The indie-folk movement has become a plague. What started as an innocent return to roots quickly became a fad and, somewhere along the line, the pining for simplicity and an authentic nod to American roots music turned into a push to get ahead.
But the cynicism directed at Americana's revival doesn't apply to singer/songwriter Alex Brown Church, the man behind Sea Wolf. His acoustic-driven pop songs are intricately woven around literary narratives that are full of life, and they aren't weighed-down, gimmicky, old-timey affectations.
With his third album, Old World Romance, Church trades in his trademark introspection, but this attempt is his most mature and sincere. We spoke to Church over the phone, asking about balancing romance and sappiness, his literary influences, and how he felt having his song "The Violet Hour" appear on the Twilight: New Moon soundtrack.
New Times: I like how you described your latest record to OC Weekly: "A romantic drive along the Pacific Coast Highway." It fits perfectly. What's your attraction to romanticism?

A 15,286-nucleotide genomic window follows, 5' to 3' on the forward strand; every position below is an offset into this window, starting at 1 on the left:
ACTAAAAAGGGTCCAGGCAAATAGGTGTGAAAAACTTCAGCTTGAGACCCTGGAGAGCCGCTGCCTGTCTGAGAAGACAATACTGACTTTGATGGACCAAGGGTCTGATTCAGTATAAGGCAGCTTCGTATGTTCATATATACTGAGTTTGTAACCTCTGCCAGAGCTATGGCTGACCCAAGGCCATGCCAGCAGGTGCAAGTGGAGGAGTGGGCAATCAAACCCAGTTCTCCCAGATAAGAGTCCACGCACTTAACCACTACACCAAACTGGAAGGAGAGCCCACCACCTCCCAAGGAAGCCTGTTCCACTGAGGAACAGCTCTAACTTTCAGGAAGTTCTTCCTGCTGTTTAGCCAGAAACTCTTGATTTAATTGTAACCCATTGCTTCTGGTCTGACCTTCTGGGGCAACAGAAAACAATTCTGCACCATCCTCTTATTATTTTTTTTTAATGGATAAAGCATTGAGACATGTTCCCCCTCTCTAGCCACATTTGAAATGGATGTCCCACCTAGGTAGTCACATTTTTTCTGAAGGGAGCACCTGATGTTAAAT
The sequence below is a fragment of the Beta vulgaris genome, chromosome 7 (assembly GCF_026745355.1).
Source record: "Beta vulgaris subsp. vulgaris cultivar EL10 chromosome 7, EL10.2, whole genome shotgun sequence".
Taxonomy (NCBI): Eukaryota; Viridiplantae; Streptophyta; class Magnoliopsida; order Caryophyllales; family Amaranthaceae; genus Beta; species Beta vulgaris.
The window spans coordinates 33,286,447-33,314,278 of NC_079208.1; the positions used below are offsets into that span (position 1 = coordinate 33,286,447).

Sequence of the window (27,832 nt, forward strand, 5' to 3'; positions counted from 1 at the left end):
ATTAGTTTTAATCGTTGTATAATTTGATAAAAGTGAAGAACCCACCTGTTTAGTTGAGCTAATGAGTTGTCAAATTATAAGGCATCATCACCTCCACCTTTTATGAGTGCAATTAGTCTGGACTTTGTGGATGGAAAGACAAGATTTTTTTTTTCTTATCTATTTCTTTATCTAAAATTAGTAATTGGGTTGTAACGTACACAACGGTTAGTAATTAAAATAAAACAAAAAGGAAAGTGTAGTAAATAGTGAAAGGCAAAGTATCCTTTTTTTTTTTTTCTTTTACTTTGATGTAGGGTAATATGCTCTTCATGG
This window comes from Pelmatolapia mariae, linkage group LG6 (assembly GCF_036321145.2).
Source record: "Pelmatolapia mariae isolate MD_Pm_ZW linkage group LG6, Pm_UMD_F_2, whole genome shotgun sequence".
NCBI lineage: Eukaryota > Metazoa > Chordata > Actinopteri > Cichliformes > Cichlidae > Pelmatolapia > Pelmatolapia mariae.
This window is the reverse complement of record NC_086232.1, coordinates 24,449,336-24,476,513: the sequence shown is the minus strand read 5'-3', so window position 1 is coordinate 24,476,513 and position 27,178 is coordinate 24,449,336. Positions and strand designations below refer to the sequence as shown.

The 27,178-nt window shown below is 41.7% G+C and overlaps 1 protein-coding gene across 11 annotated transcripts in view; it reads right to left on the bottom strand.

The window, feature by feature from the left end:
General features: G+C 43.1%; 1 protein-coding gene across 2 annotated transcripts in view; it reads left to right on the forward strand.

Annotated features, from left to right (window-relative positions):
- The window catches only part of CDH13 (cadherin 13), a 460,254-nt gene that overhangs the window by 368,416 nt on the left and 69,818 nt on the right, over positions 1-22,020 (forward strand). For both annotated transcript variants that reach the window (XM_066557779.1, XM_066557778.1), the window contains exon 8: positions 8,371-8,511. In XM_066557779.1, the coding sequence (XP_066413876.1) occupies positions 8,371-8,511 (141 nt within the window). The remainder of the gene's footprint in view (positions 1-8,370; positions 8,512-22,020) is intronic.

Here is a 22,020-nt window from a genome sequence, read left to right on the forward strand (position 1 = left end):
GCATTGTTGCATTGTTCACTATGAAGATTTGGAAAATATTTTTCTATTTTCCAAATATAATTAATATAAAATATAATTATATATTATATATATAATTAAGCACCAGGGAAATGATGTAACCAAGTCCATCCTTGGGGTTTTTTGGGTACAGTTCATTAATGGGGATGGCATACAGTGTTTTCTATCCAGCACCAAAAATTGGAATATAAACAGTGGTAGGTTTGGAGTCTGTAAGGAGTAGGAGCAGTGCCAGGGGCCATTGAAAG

Alex Brown Church: I don't know if it's so much an attraction as it is just an instinctual subject matter on my part. I couldn't really say exactly why. I wouldn't even necessarily say I'm attracted to romanticism, but I think when I say Old World Romance, it is a little about that. It's sort of a nod to having a romance with the old, corporal world. To me, it's sort of a reference to the romantic views of the Old West and romantic painters, like Caspar David Friedrich. These grand landscape painters who romanticized the West . . . I guess I have a somewhat romantic way of viewing the world, so that tends to come out in my music. -- Troy Farah